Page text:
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This is a three-part series originally broadcast on WGLT's newsmagazine Sound Ideas in September 2022. The solutions-based reporting is aimed at rethinking how Illinois' child welfare system could work.

New approach to child welfare challenges the definition of neglect

Salli Shields
Seth Perlman
/
AP file
A food pantry in central Illinois. Sometimes what looks like neglect is actually a family struggling with poverty, said Heidi Dalenberg, the ACLU lawyer handling a pending federal lawsuit against DCFS.

When a hotline call comes into a child welfare agency, the chances that the allegation will involve neglect are more than four times greater than the odds of a claim alleging physical abuse.

Child welfare experts have raised questions about the hundreds of thousands of minors reported to be victims of abuse each year in the U.S., in particular those cases where the consequences of poverty may become blurred with the definition of neglect. The Illinois Department of Children and Family Services uses two categories — abuse and neglect — to help determine if a family meets the criteria for state intervention.

Of the 618,000 children who were victims of confirmed abuse and neglect in 2019, 76.1% were categorized as neglect cases, according to the U.S Department of Health and Human Services’ Child Maltreatment 2020 report. Physical abuse made up 16.5% of the cases; 9.4% were sexually abused and 0.2% were victims of sex trafficking, according to the federal report.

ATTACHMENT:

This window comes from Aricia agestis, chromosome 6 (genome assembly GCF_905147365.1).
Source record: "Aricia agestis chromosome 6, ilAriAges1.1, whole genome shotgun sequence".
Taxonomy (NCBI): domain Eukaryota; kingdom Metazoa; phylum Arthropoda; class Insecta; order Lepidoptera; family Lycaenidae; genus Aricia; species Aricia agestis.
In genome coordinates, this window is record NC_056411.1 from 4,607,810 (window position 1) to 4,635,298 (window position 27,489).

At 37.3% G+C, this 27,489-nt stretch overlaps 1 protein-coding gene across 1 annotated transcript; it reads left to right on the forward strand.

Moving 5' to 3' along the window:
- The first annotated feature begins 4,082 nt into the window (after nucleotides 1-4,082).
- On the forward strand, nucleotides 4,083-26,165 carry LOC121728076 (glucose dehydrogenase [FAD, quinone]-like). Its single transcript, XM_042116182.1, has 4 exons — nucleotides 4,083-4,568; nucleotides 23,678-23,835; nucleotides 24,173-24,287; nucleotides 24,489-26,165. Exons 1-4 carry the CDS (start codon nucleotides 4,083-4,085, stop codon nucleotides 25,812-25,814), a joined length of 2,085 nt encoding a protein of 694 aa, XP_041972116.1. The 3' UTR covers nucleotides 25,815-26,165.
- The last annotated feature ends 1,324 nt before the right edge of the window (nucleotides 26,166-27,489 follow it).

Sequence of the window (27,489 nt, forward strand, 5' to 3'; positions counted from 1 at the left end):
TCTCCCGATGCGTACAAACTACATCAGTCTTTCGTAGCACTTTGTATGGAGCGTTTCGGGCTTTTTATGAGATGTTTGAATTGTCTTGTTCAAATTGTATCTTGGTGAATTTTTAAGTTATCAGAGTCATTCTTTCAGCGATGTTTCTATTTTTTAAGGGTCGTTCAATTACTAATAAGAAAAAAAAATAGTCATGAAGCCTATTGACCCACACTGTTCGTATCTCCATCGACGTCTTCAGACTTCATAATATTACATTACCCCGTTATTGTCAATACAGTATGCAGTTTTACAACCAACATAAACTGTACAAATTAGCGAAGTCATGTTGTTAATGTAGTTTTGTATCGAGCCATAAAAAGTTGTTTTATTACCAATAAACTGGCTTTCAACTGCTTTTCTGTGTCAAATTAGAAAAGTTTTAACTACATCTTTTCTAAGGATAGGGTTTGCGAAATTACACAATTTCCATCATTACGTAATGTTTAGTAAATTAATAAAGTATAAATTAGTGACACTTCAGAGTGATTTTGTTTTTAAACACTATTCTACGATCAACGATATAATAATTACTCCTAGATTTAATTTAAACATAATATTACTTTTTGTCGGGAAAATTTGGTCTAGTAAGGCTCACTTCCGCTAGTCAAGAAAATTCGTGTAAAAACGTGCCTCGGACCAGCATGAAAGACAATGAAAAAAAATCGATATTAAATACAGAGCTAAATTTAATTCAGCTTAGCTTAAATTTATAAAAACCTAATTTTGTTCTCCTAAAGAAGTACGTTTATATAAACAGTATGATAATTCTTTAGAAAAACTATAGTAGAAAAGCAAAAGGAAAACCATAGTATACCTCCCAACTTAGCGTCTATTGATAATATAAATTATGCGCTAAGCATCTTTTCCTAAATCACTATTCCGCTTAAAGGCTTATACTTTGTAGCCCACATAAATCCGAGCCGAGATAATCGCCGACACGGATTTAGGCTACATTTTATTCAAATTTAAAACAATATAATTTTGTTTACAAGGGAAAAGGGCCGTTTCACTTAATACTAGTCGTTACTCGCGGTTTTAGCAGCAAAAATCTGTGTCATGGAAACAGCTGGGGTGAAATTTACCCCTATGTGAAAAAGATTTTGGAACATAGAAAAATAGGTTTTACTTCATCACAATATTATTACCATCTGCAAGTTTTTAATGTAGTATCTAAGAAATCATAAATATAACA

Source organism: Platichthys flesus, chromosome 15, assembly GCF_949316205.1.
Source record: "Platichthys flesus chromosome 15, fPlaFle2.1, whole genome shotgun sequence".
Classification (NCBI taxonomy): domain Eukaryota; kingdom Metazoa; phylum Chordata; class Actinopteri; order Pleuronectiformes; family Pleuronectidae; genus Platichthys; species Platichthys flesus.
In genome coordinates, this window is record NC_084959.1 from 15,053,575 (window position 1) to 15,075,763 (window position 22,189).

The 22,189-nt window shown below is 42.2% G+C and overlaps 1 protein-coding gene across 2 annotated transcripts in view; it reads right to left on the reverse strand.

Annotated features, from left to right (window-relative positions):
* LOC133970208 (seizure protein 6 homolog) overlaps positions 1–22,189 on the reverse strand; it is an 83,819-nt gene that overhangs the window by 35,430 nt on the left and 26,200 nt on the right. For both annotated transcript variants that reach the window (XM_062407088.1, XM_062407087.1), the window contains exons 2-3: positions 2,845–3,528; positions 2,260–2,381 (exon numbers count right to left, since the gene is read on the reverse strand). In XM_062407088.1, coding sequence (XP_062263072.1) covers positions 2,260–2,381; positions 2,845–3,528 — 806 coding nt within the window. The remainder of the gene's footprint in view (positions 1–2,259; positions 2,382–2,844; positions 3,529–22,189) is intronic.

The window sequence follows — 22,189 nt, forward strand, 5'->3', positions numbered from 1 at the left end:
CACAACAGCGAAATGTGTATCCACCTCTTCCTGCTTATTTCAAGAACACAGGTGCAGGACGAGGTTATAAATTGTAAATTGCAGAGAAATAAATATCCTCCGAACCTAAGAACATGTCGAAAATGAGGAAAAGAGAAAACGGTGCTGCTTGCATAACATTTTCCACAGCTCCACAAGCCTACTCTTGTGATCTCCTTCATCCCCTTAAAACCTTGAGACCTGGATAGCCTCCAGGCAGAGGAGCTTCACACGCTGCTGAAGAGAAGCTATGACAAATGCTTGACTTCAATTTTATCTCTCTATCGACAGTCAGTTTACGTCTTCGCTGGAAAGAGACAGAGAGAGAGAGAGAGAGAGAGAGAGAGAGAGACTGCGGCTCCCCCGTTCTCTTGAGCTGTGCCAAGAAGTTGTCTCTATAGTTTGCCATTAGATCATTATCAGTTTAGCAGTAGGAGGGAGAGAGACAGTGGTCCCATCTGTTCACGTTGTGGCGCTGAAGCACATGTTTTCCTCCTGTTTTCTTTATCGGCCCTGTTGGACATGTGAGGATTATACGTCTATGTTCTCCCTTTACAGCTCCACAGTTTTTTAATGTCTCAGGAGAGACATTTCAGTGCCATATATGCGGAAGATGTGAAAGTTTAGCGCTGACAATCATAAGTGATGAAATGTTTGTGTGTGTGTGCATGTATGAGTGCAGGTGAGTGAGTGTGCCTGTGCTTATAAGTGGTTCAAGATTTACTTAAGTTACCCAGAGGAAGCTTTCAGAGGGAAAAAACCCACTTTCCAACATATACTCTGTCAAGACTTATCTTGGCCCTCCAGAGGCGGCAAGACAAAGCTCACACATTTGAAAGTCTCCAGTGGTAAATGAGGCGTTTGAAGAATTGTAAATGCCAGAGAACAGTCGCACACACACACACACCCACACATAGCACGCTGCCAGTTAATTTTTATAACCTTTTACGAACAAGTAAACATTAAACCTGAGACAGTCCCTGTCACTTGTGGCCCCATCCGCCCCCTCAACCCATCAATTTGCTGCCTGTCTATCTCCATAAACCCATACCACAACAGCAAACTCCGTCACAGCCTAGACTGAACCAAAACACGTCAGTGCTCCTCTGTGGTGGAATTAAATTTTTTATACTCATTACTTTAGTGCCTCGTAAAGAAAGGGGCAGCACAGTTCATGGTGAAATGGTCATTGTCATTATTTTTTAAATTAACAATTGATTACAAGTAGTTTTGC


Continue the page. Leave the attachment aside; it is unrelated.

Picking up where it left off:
Sometimes what looks like neglect is actually a family struggling with poverty, said Heidi Dalenberg, the ACLU lawyer handling a pending federal lawsuit against DCFS.

“It is well recognized that child welfare agencies do a good job of identifying abuse but they are not as good at identifying neglect. We need better support for parents who are at the poverty level,” said Dalenberg.

Parents who are forced to work long hours to make ends meet may become the target of neglect allegations, said the ACLU lawyer, when what they need is help with childcare, housing, and other essentials.

 Nancy Buckner
Nancy Buckner, commissioner of Alabama’s Department of Human Resources.

Last year, former DCFS director Jess McDonald commented that struggling families need three essentials to survive: housing, food and clothing for their children. When mandated reporters notice children lacking these essentials, they often turn to child welfare, he said.

Professionals, including teachers, police and medical personnel, submitted 66.7% of the 2020 reports of alleged neglect and abuse, according to the federal report on child welfare. The reports included information on 1,480 child deaths and more than 1,000 claims of neglect that may be have been a factor.

Each state creates its own definitions of abuse and neglect and sets a threshold for when a child should be removed from a home. In Alabama, the Department of Human Resources policy manual has a section devoted to how case workers should handle poverty issues.

“Poverty is absolutely no reason to bring a child into care. And it is no reason to keep a child in foster care,” said Nancy Buckner, commissioner of Alabama’s Department of Human Resources. Welfare workers may open a case in order to address issues such as housing, transportation or overdue court fines, Buckner said in an interview with WGLT.

“We assess the whole family, in its totality, and in an effort to keep a family together. That’s what a good child welfare system should be doing. A lot of foster care should be a last resort and it should always involve child safety,” said the leader of Alabama’s agency that oversees 5,800 children in state custody.

Families need individualized service plans tailored to their needs, said Buckner, adding that input from caregivers can make the difference between success and failure.

New Family Treatment Court

In McLean County, a new Family Treatment Court could help families with multiple issues by bringing together a range of social service agencies into one courtroom.